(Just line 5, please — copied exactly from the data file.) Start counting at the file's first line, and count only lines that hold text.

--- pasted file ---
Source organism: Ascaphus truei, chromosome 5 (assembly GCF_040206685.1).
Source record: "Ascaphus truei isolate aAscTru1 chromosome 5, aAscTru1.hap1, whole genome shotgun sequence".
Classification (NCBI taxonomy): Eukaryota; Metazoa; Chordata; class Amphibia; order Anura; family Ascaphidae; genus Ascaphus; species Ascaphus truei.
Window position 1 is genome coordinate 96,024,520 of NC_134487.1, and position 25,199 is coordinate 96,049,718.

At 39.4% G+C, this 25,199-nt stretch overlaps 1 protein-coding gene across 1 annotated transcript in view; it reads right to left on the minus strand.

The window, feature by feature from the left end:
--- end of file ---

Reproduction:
At 39.4% G+C, this 25,199-nt stretch overlaps 1 protein-coding gene across 1 annotated transcript in view; it reads right to left on the minus strand.